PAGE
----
Assam finance minister Himanta Biswa Sarma: “The biggest mistake of the Congress central leadership was to allow Himanta  to go so easily,” said a Congress leader. Credit: Twitter

Many are also upset with the central leadership in-charge of the region for ignoring local leaders. “Look at the BJP. It may have a central leader like Deodhar to lead the campaign in Tripura but the man on the ground is Himanta Biswa Sarma, a North-eastern face, and good at election management in the region. In Nagaland, too, it is Kiren Rijiju because of his tribal lineage. To mobilise the sensitive equations between the tribes, the party uses the Bodo MP from Assam, Biswajit Daimary. He was useful both in Manipur and now in Tripura,” pointed out a Tripura Pradesh Congress Committee member, frustrated at the behaviour of the central leadership.  He said, “For Tripura, the Congress named Assam leader Bhupen Borah. He is good but he should work closely with someone who knows Tripura politics better than him. The BJP, which took away most of our MLAs, also tried to woo our working president. They must have seen something in him, and we keep sleeping.”

Another disgruntled Congress member said, “The biggest mistake of the Congress central leadership was to allow Himanta to go so easily. He is an ambitious leader but the party should be able to address that ambition. Even now, we have capable young leaders who can take on Himanta’s strategies in the North-east but the central leadership is still in a slumber, doesn’t give them a free hand.”  

That the North-eastern states usually go with a party in power at the Centre “is a myth in today’s politics”, say some  local Congress leaders. “It is a constitutional right; the more a party at the Centre does it (non-cooperation), the better it is for a state government under opposition rule to go to town against it. In times of social media, this can dent the public image of a party in power at the Centre,” said a Congress MLA in the present Tripura assembly.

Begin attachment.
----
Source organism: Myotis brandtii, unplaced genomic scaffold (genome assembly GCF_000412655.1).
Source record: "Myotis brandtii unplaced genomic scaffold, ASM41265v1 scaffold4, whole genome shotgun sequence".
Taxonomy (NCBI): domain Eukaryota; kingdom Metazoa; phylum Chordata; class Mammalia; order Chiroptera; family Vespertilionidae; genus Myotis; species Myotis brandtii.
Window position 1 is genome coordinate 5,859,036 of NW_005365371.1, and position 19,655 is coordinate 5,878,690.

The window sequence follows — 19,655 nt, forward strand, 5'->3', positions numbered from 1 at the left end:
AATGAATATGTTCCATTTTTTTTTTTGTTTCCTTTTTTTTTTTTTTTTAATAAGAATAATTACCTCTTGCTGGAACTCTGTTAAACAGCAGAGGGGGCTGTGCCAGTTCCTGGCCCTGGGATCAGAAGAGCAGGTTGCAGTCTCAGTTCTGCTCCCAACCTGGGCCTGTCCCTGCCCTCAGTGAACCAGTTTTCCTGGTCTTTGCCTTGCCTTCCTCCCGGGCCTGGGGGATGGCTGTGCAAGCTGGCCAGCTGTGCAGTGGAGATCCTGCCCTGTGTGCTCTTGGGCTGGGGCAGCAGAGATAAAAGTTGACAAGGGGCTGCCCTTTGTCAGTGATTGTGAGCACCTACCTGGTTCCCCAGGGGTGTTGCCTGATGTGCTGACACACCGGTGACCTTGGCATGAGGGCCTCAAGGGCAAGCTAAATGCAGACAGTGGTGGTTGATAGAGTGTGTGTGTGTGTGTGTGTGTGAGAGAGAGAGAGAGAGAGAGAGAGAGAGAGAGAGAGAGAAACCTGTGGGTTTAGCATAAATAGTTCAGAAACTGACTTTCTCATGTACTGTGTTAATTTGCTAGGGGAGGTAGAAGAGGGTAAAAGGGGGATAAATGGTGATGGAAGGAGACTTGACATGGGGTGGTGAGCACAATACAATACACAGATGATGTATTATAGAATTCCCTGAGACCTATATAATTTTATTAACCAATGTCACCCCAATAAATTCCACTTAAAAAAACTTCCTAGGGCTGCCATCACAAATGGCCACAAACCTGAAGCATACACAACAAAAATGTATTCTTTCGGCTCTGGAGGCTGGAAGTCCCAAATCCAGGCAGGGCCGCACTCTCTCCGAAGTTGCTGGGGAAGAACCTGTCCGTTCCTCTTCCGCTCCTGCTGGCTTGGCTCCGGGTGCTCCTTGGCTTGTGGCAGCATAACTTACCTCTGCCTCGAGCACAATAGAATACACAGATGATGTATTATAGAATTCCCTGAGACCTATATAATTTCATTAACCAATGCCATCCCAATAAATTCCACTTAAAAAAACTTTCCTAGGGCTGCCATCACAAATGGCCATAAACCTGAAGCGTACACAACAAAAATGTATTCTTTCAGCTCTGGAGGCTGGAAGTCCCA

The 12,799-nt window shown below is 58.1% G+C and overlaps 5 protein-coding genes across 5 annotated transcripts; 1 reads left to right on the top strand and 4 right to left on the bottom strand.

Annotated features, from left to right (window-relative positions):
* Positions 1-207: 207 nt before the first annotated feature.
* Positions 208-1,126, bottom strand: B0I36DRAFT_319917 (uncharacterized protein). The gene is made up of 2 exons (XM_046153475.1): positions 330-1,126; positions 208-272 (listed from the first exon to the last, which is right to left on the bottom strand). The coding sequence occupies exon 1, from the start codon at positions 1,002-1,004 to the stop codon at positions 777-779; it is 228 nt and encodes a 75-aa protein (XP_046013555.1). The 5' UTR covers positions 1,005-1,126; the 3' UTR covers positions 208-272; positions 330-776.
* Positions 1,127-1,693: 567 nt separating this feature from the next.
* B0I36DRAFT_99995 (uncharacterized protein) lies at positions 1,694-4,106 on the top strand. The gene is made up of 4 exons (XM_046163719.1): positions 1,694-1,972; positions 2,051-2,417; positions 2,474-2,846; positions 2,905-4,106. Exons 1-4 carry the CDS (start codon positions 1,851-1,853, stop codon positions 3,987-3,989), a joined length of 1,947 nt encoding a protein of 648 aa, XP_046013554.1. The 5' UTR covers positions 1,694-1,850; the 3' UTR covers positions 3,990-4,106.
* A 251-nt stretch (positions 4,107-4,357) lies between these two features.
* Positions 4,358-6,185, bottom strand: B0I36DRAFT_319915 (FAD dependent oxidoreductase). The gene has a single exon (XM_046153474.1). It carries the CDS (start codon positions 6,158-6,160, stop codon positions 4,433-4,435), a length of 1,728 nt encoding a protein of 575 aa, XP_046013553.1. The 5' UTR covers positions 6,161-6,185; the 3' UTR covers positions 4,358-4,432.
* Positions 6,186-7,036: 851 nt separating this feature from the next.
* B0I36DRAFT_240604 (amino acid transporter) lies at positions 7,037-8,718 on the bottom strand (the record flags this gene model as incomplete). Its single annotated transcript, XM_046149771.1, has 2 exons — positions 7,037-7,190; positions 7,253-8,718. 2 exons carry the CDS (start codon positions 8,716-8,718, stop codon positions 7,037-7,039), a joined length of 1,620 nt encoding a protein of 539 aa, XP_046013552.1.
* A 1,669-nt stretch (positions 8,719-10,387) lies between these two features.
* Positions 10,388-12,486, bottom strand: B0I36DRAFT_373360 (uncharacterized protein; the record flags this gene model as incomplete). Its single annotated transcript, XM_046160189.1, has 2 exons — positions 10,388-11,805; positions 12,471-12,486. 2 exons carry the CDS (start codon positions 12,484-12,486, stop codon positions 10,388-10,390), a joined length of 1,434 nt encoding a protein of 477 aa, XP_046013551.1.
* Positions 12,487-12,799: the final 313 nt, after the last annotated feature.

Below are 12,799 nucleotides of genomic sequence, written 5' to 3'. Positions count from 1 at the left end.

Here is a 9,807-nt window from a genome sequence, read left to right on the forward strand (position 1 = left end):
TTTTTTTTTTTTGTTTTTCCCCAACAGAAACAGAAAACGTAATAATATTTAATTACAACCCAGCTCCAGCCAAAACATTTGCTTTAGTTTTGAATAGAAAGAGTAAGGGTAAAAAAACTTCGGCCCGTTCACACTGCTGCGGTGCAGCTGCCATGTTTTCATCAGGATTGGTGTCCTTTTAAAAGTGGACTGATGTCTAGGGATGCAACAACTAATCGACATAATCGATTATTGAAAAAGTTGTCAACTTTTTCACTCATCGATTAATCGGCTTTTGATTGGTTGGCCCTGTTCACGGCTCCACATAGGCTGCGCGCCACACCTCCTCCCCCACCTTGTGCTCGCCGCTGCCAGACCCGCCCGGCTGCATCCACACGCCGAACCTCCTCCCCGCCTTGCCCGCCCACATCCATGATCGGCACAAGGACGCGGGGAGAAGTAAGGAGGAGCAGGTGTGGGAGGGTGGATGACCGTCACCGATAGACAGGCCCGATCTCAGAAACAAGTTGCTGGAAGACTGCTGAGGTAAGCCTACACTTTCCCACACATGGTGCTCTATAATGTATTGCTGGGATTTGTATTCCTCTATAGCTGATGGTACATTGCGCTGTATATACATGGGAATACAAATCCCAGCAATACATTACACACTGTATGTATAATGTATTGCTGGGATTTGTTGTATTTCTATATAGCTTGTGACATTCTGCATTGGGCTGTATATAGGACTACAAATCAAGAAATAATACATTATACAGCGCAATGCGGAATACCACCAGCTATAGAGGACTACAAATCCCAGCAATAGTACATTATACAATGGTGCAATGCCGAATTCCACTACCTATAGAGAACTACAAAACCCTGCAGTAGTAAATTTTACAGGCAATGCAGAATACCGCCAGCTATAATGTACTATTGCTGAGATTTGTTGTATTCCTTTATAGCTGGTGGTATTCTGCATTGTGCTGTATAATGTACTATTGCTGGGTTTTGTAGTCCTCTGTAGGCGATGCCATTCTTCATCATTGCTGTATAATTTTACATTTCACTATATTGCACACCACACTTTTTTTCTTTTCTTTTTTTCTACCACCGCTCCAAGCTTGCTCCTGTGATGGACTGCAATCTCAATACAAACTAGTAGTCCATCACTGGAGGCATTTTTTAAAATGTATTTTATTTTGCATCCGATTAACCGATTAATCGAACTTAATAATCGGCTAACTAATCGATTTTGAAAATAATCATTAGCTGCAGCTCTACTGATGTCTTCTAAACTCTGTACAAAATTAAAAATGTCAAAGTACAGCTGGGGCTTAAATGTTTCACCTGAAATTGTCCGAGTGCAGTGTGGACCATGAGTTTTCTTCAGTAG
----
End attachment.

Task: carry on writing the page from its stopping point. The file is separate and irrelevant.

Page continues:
A former BJP Union minister who is electioneering in Tripura, told this correspondent, “If you see Tripura in terms of seats for the 2019 elections, it is just two seats. The entire North-east has 25 seats while Rajasthan alone has 25 seats. So, by that logic, we should be more worried about Rajasthan. Still, we are putting our best foot forward to win Tripura. Because, if we win, it will be good for optics; will send out a strong message that in spite of opposition shouting allegations against the Modi government, he is winning states. The Congress is failing to get it.”  

Tripura chief minister and CPI(M) leader Manik Sarkar addressing a rally in Dharmanagar. Credit: Twitter

On February 15, addressing a public rally in Agartala, Prime Minister Modi accused the Congress of helping the Left to win the elections. That Congress president Rahul Gandhi held a rally in a crucial tribal area in the state on the last day of campaign (February 17) besides dispatching leaders from different states to canvass for party candidates at the last moment, has firmed up BJP’s worst fears. The party, with a big vote share in the last polls, could divide the anti-incumbency votes which, in turn, would help the return of the CPI(M).

“In the process of indirectly helping the CPI(M in these elections, the Congress is willing to even give up its strong position in the state. (Rahul) Gandhi and others are coming at the last moment only to cut our votes. What kind of politics is this?” said a local BJP functionary, who shifted from the CP((M)’s youth wing to the party a few months ago.

As per media reports, Rahul Gandhi has formed a new 25-member team keeping the 2019 Lok Sabha elections in mind. The names are yet to be made public. In the coming days, it will be clear whether the Congress president is keen on changing the status quo in the North-east, or prefers to go with what has helped his party lose its core vote base in states, such as  Tripura.